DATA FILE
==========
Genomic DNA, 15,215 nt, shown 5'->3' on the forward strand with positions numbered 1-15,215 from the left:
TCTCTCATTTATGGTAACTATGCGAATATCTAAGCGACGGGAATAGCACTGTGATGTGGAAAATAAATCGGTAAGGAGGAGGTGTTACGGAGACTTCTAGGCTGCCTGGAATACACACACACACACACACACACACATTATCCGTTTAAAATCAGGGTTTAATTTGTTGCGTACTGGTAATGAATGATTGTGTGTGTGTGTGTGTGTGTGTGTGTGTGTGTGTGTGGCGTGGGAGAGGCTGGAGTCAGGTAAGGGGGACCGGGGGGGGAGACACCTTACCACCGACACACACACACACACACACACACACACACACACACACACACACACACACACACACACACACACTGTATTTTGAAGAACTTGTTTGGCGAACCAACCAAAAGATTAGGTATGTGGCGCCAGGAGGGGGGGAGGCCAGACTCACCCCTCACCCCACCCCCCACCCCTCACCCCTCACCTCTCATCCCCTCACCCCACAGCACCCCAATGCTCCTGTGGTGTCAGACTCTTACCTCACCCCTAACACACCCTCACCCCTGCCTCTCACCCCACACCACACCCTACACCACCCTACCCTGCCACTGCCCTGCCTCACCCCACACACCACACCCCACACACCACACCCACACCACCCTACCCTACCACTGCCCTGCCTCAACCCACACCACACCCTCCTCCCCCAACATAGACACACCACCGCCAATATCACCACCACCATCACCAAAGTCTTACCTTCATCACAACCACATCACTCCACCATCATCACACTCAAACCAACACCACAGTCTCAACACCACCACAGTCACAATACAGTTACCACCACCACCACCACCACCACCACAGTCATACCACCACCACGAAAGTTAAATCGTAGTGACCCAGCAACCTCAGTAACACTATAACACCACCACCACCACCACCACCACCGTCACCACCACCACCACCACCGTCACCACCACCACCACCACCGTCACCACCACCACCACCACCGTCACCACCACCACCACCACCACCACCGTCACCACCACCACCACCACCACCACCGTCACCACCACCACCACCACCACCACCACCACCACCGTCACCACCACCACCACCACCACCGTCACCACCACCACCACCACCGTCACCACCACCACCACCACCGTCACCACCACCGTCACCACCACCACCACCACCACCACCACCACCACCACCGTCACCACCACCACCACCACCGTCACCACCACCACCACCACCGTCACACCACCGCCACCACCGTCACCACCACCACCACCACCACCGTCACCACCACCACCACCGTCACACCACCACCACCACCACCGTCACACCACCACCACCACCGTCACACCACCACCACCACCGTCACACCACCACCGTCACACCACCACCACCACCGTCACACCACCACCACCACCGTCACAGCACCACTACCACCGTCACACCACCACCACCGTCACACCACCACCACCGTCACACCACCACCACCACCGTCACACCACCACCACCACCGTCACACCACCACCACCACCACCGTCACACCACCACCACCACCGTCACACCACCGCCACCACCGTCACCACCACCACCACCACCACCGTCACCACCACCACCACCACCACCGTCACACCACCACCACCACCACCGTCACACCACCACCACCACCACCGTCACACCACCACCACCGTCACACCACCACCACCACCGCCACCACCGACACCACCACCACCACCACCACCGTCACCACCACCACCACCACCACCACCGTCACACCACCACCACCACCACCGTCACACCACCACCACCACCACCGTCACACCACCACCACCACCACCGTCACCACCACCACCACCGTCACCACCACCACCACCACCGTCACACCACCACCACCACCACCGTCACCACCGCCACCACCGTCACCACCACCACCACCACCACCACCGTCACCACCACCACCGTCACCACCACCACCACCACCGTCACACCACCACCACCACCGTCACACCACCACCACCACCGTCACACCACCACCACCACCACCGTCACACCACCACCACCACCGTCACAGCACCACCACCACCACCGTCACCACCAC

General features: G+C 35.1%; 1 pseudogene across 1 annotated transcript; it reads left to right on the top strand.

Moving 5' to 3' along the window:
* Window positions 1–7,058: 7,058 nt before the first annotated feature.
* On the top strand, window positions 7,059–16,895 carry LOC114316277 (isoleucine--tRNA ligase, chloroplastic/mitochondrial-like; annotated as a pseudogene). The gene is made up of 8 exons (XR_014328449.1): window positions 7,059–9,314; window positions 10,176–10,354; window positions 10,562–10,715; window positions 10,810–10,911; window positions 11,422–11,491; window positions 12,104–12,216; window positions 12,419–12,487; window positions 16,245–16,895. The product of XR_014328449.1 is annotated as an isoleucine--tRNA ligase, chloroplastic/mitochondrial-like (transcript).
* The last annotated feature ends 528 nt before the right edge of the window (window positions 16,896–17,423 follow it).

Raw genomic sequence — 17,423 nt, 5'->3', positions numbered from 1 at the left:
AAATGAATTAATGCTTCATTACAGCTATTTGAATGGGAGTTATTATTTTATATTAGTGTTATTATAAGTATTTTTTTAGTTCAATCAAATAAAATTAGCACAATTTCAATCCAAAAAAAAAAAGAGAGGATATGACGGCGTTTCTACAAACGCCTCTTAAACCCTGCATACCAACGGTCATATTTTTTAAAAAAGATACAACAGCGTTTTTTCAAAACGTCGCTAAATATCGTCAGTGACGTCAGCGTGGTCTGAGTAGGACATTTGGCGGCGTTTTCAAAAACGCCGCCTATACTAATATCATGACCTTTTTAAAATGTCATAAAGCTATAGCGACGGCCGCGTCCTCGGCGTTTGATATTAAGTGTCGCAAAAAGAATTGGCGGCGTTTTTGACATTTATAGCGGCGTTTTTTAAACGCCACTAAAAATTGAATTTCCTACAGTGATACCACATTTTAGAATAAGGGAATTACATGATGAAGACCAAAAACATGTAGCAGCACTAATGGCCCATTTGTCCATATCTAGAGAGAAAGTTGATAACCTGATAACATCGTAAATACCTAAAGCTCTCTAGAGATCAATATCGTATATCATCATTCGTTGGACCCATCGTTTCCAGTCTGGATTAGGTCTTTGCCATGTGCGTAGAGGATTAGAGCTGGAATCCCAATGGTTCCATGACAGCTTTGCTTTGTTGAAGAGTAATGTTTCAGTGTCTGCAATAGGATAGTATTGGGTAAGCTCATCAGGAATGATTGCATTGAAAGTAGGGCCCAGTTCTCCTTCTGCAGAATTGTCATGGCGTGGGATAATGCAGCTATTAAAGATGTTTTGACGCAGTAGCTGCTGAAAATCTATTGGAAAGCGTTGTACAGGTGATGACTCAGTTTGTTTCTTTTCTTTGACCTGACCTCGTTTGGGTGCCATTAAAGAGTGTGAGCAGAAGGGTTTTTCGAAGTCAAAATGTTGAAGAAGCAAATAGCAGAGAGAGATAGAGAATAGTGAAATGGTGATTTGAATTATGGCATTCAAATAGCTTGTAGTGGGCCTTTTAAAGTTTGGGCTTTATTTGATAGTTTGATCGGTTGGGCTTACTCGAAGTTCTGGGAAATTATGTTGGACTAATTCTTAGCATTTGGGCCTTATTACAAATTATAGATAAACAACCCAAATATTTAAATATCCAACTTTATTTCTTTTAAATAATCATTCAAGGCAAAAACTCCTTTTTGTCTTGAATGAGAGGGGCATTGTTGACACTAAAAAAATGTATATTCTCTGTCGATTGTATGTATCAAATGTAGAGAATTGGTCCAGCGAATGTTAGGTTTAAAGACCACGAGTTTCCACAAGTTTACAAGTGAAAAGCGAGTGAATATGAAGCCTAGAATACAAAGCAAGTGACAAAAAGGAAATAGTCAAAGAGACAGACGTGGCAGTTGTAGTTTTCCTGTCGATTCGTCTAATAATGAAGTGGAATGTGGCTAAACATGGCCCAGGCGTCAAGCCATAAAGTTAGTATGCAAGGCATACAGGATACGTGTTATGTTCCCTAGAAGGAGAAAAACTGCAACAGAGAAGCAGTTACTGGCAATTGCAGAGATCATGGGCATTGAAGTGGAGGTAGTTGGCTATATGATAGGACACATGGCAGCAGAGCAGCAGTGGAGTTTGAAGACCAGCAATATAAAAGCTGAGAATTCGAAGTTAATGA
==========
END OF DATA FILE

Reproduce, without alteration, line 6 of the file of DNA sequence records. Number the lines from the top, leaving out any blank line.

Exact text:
* On the top strand, window positions 7,059–16,895 carry LOC114316277 (isoleucine--tRNA ligase, chloroplastic/mitochondrial-like; annotated as a pseudogene). The gene is made up of 8 exons (XR_014328449.1): window positions 7,059–9,314; window positions 10,176–10,354; window positions 10,562–10,715; window positions 10,810–10,911; window positions 11,422–11,491; window positions 12,104–12,216; window positions 12,419–12,487; window positions 16,245–16,895. The product of XR_014328449.1 is annotated as an isoleucine--tRNA ligase, chloroplastic/mitochondrial-like (transcript).